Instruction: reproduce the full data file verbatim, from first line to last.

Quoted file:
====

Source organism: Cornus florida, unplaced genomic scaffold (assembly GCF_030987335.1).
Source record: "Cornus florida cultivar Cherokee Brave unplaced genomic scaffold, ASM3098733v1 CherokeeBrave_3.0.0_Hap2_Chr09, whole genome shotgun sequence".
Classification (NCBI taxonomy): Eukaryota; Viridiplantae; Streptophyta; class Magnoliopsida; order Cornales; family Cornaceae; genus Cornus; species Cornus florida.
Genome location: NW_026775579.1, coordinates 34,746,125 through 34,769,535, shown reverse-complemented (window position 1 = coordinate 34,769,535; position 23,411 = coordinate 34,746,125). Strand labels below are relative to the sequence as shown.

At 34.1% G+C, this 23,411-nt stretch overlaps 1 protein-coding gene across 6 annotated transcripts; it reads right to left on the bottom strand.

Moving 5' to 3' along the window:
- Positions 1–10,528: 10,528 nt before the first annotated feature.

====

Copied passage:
Source organism: Cornus florida, unplaced genomic scaffold (assembly GCF_030987335.1).
Source record: "Cornus florida cultivar Cherokee Brave unplaced genomic scaffold, ASM3098733v1 CherokeeBrave_3.0.0_Hap2_Chr09, whole genome shotgun sequence".
Classification (NCBI taxonomy): Eukaryota; Viridiplantae; Streptophyta; class Magnoliopsida; order Cornales; family Cornaceae; genus Cornus; species Cornus florida.
Genome location: NW_026775579.1, coordinates 34,746,125 through 34,769,535, shown reverse-complemented (window position 1 = coordinate 34,769,535; position 23,411 = coordinate 34,746,125). Strand labels below are relative to the sequence as shown.

At 34.1% G+C, this 23,411-nt stretch overlaps 1 protein-coding gene across 6 annotated transcripts; it reads right to left on the bottom strand.

Moving 5' to 3' along the window:
- Positions 1–10,528: 10,528 nt before the first annotated feature.